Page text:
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Insurance Replacement Cost Appraisals
In 3 Easy Steps

by Michael Ivankovich, GPPA, MPPA

What would happen if something you cherished was lost, damaged, destroyed or stolen? If you have an all-inclusive HO-3 Home Owners Insurance Policy issued by a reputable Insurance Company, you're covered for your loss, right?

Not so fast. Most Home Owner's Insurance HO-3 Policies are generally "all-inclusive" which means that you are covered for all types of loss...unless they are specifically excluded in your policy. And most HO-3 Policies are very similar in that they limit the amount of loss you can claim for certain items such as:


  • Cash
  • Sterling and other Fine Silverware
  • Art (including Oils; Watercolors, Pastels, Prints, etc.)
  • Antiques, Collectibles, and Collections
  • Jewelry (including Furs, Watches, etc.)
  • Coins & Stamps
  • Cameras, Computers, or Electronics
  • Firearms
  • Home Office Business Property (Computers, Accessories, Desks etc.)
  • And More.

Perhaps your loss was caused by a minor accident. Or possibly it was caused by something more significant such as a fire, wind, storm, or hurricane. What if someone accidentally breaks a valuable item? What if your home was burglarized?

It doesn't matter. Even if your lost valuable is worth $50,000 or more, you will not be covered for more than your policy's allowed maximum...which is typically limited to $1,000-$2,500. Unless you have a "Rider" attached to your policy which specifically insures your valuables. Sometimes called a personal property "Endorsement", "Schedule" or "Floater", whatever the name, each serves as a mini-Insurance Policy which provides additional coverage for your itemized valuables that are not covered by your basic HO-3 policy. And often this coverage is surprisingly inexpensive (only a few dollars/$1000 of coverage) because the coverage is so specific, and often there isn't even a deductable.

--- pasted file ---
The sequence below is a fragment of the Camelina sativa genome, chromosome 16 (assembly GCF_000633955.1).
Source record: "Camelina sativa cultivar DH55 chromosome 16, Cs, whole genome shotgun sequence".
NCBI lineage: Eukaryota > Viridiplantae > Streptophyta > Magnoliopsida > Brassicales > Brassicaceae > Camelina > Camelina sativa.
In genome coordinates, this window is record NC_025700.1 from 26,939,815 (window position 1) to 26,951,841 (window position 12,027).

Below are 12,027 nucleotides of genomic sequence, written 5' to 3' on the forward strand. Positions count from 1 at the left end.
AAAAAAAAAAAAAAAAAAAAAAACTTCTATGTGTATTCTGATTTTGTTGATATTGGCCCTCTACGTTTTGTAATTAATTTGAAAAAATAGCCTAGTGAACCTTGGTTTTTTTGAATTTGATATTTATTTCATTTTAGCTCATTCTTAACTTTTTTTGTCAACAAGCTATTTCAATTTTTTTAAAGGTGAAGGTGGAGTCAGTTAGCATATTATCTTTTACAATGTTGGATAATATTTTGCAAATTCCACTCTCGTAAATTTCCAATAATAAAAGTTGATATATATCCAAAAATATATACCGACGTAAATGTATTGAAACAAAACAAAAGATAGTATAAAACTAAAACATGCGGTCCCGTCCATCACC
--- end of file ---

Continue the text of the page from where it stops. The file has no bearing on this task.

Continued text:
The process of adding a "Rider" to your existing Insurance Policy is as simple as 1-2-3:

  1. Review Your HO-3 Policy with your Insurance Agent: First clarify what is and is not covered by your policy. Discuss what you would be covered for in the event of loss, and then analyze the amount of coverage you actually need. A good Insurance Agent can easily lead you through this.
  2. Obtain an Insurance Replacement Cost Appraisal: Your Insurance Company wonft let you insure your valuables for more than they are worth because the temptation for fraud would be too great. You will need a written appraisal, completed by a professional, qualified and unbiased Personal Property Insurance Appraiser, to analyze and describe your valuables, and then assign an appraised value to each item. If the appraised value is too low, youfll be gunder-insuredh. If itfs too high, youfll be paying too much.
  3. Home Office Review & Rating: Once the Insurance Appraisal is done your agent will submit it to the Insurance Companyfs Home Office for review and approval. Once approved, just pay your premium on-time and you will have the additional piece of mind knowing that your valuables are properly covered.

How Does The Insurance Appraisal Process Work?

The objective of your HO-3 Home Ownerfs Policy and any attached Riders is to restore you to your pre-loss position...quickly, easily, & painlessly...should any of your personal property be lost, damaged, destroyed, or stolen.

"Insurance Replacement Cost" is defined as: The highest price in terms of cash or other precisely revealed terms that would be required to replace property with another of similar age, quality, origin, appearance, provenance and condition, within a reasonable length of time, in an appropriate market.

Let's look at the four components of this definition:

  • Highest price: Your Insurance Appraiser will research the highest reasonable amount it will cost you to replace your loss, and your objective should be to insure your valuables at a retail and not a wholesale price.
  • Similar age, quality, origin, appearance, provenance and condition: Rarely will you find the exact replacement for your lost antiques, collectibles, jewelry, art, etc. The objective here is to replace your item(s) with something "comparable", not something "exact".
  • Within a reasonable length of time: When you suffer an Insurance loss, your objective should be to restore yourself to your pre-loss position quickly, and the fastest way to do this is to make a retail purchase, not shop around for a wholesale bargain.